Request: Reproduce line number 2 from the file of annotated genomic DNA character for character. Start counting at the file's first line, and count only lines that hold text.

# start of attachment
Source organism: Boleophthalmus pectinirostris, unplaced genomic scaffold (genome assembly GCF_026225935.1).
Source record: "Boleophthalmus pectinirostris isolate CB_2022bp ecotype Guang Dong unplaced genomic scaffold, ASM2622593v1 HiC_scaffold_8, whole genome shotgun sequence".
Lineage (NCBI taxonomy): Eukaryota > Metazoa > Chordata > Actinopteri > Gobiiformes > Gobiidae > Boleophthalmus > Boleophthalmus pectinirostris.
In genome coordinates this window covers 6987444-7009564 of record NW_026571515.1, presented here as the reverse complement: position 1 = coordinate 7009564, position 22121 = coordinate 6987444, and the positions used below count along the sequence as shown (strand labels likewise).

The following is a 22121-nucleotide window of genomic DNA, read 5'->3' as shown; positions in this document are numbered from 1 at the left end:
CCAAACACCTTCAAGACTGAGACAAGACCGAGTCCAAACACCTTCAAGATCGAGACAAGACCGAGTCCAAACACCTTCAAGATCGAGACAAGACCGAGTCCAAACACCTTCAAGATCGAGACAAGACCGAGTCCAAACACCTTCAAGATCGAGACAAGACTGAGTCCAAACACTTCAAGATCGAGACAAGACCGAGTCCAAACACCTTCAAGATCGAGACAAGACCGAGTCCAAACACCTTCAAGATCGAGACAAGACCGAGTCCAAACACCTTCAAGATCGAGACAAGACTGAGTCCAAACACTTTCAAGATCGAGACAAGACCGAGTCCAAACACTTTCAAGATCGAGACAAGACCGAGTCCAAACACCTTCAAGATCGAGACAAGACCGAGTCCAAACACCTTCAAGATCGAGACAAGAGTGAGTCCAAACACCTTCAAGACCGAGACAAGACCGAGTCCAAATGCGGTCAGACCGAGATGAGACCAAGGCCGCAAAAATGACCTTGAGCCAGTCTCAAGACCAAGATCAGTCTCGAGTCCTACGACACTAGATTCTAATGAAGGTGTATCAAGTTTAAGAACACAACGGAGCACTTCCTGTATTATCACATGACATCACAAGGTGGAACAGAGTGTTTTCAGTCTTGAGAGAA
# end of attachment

Source record: "Boleophthalmus pectinirostris isolate CB_2022bp ecotype Guang Dong unplaced genomic scaffold, ASM2622593v1 HiC_scaffold_8, whole genome shotgun sequence".